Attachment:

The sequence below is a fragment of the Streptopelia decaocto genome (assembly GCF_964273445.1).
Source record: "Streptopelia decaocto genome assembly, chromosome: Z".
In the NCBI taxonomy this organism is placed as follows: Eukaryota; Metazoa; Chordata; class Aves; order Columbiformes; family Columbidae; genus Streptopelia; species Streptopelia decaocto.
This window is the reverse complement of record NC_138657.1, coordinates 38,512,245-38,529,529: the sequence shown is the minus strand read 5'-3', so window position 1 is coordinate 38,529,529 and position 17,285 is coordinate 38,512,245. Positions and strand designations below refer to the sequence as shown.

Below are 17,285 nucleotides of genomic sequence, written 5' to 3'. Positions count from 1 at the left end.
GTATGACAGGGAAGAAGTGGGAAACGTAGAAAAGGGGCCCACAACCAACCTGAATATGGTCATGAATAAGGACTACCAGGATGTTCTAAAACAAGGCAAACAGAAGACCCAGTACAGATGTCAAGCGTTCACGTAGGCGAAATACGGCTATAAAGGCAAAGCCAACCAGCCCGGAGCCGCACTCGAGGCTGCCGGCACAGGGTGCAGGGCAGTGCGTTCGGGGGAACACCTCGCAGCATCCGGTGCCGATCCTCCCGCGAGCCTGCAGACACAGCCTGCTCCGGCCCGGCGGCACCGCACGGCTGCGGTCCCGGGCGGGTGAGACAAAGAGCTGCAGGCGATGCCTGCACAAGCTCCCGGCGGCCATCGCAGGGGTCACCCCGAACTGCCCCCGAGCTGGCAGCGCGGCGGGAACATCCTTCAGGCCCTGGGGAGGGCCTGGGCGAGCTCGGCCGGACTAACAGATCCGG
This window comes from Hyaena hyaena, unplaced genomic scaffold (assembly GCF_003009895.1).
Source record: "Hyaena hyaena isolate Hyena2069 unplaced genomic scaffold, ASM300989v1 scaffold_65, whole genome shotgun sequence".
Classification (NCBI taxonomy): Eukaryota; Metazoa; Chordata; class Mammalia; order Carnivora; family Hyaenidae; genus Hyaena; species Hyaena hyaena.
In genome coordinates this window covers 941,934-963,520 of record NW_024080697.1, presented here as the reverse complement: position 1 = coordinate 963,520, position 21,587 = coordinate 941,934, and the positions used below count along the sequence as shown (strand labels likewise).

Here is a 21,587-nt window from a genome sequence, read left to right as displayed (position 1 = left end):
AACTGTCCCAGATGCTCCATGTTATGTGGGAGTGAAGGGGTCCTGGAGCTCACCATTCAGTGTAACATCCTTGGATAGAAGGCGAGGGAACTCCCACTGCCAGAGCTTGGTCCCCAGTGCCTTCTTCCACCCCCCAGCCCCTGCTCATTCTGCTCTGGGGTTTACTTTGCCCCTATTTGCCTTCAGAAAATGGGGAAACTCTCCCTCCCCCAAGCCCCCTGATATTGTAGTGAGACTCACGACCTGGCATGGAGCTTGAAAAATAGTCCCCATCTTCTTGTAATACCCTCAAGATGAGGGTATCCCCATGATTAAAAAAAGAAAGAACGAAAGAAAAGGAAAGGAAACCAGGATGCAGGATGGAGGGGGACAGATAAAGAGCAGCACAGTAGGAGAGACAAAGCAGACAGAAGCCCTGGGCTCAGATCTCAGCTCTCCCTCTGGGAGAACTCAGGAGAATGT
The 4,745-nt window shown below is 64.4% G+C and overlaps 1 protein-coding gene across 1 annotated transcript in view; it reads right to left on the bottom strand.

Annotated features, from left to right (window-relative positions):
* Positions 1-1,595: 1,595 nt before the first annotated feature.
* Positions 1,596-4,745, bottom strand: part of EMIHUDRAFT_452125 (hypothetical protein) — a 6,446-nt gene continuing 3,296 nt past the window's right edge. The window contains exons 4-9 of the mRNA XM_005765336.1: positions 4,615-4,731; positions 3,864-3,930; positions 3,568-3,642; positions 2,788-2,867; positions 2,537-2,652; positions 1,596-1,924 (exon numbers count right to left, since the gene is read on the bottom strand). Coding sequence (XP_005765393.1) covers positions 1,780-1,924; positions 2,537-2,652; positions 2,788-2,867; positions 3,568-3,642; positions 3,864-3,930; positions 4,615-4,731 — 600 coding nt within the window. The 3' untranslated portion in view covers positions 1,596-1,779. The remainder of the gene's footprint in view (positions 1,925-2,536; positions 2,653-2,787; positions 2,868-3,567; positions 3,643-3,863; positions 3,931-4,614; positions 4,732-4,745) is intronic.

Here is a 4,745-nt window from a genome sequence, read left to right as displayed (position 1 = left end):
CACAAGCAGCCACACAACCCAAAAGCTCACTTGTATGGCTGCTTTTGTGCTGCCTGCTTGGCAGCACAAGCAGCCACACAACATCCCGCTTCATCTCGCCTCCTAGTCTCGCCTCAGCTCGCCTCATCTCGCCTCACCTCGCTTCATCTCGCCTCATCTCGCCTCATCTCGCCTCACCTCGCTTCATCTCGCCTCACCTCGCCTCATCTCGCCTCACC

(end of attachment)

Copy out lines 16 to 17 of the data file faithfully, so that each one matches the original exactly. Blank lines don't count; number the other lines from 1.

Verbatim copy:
* Positions 1,596-4,745, bottom strand: part of EMIHUDRAFT_452125 (hypothetical protein) — a 6,446-nt gene continuing 3,296 nt past the window's right edge. The window contains exons 4-9 of the mRNA XM_005765336.1: positions 4,615-4,731; positions 3,864-3,930; positions 3,568-3,642; positions 2,788-2,867; positions 2,537-2,652; positions 1,596-1,924 (exon numbers count right to left, since the gene is read on the bottom strand). Coding sequence (XP_005765393.1) covers positions 1,780-1,924; positions 2,537-2,652; positions 2,788-2,867; positions 3,568-3,642; positions 3,864-3,930; positions 4,615-4,731 — 600 coding nt within the window. The 3' untranslated portion in view covers positions 1,596-1,779. The remainder of the gene's footprint in view (positions 1,925-2,536; positions 2,653-2,787; positions 2,868-3,567; positions 3,643-3,863; positions 3,931-4,614; positions 4,732-4,745) is intronic.

Here is a 4,745-nt window from a genome sequence, read left to right as displayed (position 1 = left end):